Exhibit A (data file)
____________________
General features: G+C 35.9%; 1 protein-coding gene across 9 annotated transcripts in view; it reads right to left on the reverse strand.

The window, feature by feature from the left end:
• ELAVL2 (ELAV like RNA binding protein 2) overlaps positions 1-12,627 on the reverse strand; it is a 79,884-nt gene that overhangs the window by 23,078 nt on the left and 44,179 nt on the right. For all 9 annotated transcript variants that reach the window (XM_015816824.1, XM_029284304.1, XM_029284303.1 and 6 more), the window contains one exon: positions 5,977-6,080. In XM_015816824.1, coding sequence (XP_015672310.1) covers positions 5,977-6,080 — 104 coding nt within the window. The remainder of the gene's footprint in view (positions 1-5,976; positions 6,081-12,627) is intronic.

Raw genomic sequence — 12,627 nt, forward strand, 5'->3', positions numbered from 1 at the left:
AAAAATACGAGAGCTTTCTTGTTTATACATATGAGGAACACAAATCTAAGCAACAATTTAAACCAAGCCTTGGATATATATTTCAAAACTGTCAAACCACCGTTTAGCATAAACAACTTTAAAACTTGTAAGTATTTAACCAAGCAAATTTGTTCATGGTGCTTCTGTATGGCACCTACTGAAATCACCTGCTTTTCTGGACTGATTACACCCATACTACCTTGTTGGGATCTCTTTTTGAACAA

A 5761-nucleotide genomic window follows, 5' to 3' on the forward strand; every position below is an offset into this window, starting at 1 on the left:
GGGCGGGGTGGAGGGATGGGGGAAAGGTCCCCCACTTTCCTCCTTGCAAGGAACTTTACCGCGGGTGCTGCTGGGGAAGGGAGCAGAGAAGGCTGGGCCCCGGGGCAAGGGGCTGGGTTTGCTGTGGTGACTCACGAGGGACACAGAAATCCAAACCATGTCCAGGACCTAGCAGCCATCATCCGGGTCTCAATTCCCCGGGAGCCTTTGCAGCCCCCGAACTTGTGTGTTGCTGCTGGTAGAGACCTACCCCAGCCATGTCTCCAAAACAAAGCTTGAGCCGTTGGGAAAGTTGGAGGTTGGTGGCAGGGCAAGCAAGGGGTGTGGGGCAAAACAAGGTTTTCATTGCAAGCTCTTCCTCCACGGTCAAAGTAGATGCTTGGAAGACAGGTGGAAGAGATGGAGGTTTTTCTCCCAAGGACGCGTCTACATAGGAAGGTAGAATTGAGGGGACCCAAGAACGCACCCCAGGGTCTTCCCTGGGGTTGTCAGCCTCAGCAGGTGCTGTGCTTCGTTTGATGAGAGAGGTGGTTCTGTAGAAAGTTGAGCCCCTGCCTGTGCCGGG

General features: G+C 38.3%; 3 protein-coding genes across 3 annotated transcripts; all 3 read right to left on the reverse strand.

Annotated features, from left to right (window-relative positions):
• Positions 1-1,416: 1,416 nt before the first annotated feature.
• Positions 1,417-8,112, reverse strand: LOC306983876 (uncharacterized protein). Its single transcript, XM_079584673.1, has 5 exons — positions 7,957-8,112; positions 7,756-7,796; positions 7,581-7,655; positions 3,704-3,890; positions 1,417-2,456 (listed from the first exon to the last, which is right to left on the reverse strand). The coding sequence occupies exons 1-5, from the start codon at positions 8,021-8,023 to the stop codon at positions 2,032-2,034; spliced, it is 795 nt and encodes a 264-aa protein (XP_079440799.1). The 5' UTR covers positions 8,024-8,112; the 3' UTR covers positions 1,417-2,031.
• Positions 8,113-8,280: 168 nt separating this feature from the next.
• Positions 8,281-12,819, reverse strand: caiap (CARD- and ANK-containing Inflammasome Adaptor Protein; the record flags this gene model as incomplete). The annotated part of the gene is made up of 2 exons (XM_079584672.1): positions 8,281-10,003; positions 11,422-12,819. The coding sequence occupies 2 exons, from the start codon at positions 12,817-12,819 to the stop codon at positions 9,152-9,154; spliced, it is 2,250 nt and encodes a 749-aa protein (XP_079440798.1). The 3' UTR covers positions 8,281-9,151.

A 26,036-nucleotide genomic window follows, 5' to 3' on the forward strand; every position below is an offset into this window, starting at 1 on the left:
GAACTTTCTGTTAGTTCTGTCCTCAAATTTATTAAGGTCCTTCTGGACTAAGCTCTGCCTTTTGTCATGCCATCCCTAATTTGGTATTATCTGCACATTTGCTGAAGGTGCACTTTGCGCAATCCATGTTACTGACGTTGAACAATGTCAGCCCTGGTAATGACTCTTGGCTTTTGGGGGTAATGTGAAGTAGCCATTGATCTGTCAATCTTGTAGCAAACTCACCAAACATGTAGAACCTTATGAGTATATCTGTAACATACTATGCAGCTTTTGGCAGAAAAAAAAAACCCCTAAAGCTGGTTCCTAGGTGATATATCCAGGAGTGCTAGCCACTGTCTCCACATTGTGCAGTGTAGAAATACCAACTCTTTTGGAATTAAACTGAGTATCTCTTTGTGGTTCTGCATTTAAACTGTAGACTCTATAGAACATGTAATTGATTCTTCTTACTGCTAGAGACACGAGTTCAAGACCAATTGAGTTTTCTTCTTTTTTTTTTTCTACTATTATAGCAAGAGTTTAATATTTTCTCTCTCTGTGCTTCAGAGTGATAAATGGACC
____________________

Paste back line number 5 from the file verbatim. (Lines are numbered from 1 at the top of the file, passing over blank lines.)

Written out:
AAAAATACGAGAGCTTTCTTGTTTATACATATGAGGAACACAAATCTAAGCAACAATTTAAACCAAGCCTTGGATATATATTTCAAAACTGTCAAACCACCGTTTAGCATAAACAACTTTAAAACTTGTAAGTATTTAACCAAGCAAATTTGTTCATGGTGCTTCTGTATGGCACCTACTGAAATCACCTGCTTTTCTGGACTGATTACACCCATACTACCTTGTTGGGATCTCTTTTTGAACAA